Chapter VI - Examples of Concrete Buildings
We thus have:
1
qp ( ze ) = [1 + 7 ⋅ I v ( ze )]⋅ ⋅ ρ ⋅ vm
2
( ze )
2
in which:
vm ( ze ) = cr ( ze ) ⋅ co (ze ) ⋅ vb
where vb = 27 m/s, cr (ze) is the roughness factor and co (ze) indicates the orography factor
(which we can assume to be equal to 1, considering a level site). ρ represents the air density in
the shade, which is generally a function of the site’s altitude above sea level, the temperature
and the pressure. The recommended value in the regulations is ρ = 1,25 kg/m3.
The quantity Iv (ze) represents the degree of turbulence, calculated at altitude ze, and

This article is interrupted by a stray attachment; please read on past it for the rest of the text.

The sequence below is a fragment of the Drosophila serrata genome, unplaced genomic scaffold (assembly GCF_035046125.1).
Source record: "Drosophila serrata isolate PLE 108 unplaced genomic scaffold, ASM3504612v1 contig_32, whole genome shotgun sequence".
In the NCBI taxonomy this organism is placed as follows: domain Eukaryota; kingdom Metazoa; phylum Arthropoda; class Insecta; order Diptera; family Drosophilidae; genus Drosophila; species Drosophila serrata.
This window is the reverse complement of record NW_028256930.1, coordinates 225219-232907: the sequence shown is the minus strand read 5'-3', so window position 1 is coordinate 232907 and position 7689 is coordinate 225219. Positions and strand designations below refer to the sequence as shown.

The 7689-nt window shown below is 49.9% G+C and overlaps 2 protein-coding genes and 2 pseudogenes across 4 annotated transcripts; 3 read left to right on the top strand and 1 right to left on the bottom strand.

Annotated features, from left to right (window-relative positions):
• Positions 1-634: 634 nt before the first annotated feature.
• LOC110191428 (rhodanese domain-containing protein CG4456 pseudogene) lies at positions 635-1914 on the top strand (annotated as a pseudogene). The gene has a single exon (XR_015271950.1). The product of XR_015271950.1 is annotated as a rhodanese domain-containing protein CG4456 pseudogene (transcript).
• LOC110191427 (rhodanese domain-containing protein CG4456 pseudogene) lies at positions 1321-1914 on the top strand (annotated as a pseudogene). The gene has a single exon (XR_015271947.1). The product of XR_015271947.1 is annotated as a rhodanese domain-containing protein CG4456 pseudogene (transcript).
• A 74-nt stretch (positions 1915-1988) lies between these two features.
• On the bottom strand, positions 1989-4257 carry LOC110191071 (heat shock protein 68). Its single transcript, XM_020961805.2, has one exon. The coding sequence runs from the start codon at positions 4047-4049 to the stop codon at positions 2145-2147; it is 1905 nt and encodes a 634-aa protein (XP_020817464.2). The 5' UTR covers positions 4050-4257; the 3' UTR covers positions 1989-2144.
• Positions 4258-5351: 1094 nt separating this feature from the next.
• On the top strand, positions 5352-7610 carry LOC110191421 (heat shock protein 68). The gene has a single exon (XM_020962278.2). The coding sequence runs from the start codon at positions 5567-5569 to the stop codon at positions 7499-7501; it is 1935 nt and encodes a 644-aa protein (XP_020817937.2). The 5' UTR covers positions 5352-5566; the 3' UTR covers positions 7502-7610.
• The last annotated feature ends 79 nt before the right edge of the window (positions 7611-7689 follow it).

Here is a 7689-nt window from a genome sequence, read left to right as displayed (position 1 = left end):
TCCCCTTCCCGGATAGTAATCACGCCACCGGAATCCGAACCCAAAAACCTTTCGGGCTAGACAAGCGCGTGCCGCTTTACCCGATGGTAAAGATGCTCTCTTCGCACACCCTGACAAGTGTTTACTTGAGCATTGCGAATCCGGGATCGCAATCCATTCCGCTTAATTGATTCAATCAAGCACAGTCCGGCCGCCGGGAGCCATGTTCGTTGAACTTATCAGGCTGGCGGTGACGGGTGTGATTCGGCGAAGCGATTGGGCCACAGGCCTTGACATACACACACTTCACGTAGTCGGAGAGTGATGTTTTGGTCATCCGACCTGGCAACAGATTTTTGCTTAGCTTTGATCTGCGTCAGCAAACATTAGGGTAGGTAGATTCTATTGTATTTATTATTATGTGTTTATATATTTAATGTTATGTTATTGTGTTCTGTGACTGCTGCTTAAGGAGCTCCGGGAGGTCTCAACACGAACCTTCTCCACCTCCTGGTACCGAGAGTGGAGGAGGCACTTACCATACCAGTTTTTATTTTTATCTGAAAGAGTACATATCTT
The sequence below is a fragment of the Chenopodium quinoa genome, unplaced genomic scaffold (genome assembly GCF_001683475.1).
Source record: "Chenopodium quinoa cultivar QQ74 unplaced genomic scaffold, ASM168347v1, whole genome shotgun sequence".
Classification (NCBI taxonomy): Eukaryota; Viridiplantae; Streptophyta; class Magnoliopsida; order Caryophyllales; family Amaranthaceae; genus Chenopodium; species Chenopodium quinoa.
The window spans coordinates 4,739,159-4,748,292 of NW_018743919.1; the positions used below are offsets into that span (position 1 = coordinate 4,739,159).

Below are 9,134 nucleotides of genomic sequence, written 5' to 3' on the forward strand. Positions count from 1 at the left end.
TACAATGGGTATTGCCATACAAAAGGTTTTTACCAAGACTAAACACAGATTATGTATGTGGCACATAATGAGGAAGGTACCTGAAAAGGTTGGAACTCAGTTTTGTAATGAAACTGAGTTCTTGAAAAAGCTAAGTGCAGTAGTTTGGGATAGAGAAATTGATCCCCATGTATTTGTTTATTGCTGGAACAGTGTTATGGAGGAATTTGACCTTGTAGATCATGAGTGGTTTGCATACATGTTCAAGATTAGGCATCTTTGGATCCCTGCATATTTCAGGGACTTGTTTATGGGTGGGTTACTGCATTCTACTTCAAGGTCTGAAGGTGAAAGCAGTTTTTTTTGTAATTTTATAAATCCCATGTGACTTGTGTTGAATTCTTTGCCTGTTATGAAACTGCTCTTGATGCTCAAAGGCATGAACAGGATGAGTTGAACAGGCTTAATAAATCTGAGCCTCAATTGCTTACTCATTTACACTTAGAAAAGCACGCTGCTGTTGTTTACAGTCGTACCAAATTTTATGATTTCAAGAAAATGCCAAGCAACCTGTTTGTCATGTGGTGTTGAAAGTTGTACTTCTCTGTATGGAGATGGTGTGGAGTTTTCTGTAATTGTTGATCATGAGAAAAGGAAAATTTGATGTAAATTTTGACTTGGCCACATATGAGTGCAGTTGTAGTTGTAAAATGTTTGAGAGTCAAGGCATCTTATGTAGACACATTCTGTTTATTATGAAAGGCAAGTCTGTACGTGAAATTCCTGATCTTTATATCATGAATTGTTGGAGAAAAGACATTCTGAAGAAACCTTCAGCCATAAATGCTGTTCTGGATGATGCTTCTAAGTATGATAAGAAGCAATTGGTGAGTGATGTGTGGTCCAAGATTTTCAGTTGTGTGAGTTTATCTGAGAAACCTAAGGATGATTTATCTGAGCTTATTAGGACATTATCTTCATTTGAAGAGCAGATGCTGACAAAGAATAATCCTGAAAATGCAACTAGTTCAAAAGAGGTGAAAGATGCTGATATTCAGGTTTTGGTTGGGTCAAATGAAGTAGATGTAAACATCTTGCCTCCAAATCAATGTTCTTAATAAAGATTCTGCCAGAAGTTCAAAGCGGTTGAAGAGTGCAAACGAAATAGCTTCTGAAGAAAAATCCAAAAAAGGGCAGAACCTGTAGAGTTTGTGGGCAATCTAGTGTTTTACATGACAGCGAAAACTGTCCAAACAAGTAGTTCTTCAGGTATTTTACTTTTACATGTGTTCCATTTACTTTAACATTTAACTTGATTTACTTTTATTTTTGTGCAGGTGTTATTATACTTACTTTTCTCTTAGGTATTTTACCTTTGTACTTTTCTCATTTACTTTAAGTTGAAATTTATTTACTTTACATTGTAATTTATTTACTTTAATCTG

defined by the expressions:
⎧ k1
⎪ zmin ≤ z
⎪ ⎛ z ⎞
I v ( ze ) = ⎨ co (ze ) ⋅ ln⎜⎜ ⎟⎟
⎪ ⎝ z0 ⎠
⎪⎩ I v ( zmin ) z < zmin
where k1 indicates the turbulence factor, whose recommended value is 1. As the building is
situated in an urban area, the ground on which it is built is to be classified as category IV
(according to the guidelines set forth in EN 1991-1-4), whence the resulting values, z0 = 1.0 m
and zmin = 10 m. Because ze> zmin, it follows that:
1,0
I v ( ze ) =
k1
= = 0,369
⎛ ze ⎞ ⎛ 15,0 ⎞
1,0 ⋅ ln⎜⎜ ⎟⎟ ln⎜ ⎟
⎝ 0⎠
z ⎝ 1, 0 ⎠
The roughness factor is instead calculated via the expression:
⎛z ⎞
cr ( ze ) = k r ⋅ ln⎜⎜ e ⎟⎟
⎝ z0 ⎠
with:
0,07
⎛ z ⎞
k r = 0,19 ⋅ ⎜ 0 ⎟
⎜ z0, II ⎟
⎝ ⎠
(where z0,II = 0,05 m).
VI-5
Chapter VI - Examples of Concrete Buildings
We thus have:
0,07
⎛ z ⎞ ⎛z ⎞
cr ( ze ) = 0,19 ⋅ ⎜ 0 ⎟ ⋅ ln⎜⎜ e ⎟⎟ =
⎜ z0, II ⎟
⎝ ⎠ ⎝ z0 ⎠
0,07
⎛ 1,0 ⎞ ⎛ 15,0 ⎞
= 0,19 ⋅ ⎜ ⎟ ⋅ ln⎜ ⎟ = 0,634
⎝ 0,05 ⎠ ⎝ 1,0 ⎠